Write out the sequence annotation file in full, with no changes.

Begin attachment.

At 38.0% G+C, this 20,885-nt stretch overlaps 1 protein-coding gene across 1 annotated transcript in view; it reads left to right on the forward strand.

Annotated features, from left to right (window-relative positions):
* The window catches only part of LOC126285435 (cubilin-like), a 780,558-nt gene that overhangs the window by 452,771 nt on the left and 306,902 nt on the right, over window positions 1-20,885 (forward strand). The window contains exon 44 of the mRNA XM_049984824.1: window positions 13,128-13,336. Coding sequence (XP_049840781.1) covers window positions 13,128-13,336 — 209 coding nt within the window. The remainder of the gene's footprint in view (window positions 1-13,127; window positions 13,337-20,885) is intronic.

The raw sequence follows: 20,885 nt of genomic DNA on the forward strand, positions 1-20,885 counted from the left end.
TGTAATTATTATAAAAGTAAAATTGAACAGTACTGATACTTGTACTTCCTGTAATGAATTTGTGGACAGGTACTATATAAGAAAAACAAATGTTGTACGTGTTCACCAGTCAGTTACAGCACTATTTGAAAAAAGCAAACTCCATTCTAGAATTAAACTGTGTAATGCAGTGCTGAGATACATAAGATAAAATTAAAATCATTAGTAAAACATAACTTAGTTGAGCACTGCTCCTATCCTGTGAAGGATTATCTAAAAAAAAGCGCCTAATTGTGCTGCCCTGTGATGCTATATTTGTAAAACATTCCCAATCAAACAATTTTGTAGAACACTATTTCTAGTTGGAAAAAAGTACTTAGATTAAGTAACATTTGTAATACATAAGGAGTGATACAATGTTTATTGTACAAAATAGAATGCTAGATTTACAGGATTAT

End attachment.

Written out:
At 38.0% G+C, this 20,885-nt stretch overlaps 1 protein-coding gene across 1 annotated transcript in view; it reads left to right on the forward strand.

Annotated features, from left to right (window-relative positions):
* The window catches only part of LOC126285435 (cubilin-like), a 780,558-nt gene that overhangs the window by 452,771 nt on the left and 306,902 nt on the right, over window positions 1-20,885 (forward strand). The window contains exon 44 of the mRNA XM_049984824.1: window positions 13,128-13,336. Coding sequence (XP_049840781.1) covers window positions 13,128-13,336 — 209 coding nt within the window. The remainder of the gene's footprint in view (window positions 1-13,127; window positions 13,337-20,885) is intronic.

The raw sequence follows: 20,885 nt of genomic DNA on the forward strand, positions 1-20,885 counted from the left end.
TGTAATTATTATAAAAGTAAAATTGAACAGTACTGATACTTGTACTTCCTGTAATGAATTTGTGGACAGGTACTATATAAGAAAAACAAATGTTGTACGTGTTCACCAGTCAGTTACAGCACTATTTGAAAAAAGCAAACTCCATTCTAGAATTAAACTGTGTAATGCAGTGCTGAGATACATAAGATAAAATTAAAATCATTAGTAAAACATAACTTAGTTGAGCACTGCTCCTATCCTGTGAAGGATTATCTAAAAAAAAGCGCCTAATTGTGCTGCCCTGTGATGCTATATTTGTAAAACATTCCCAATCAAACAATTTTGTAGAACACTATTTCTAGTTGGAAAAAAGTACTTAGATTAAGTAACATTTGTAATACATAAGGAGTGATACAATGTTTATTGTACAAAATAGAATGCTAGATTTACAGGATTAT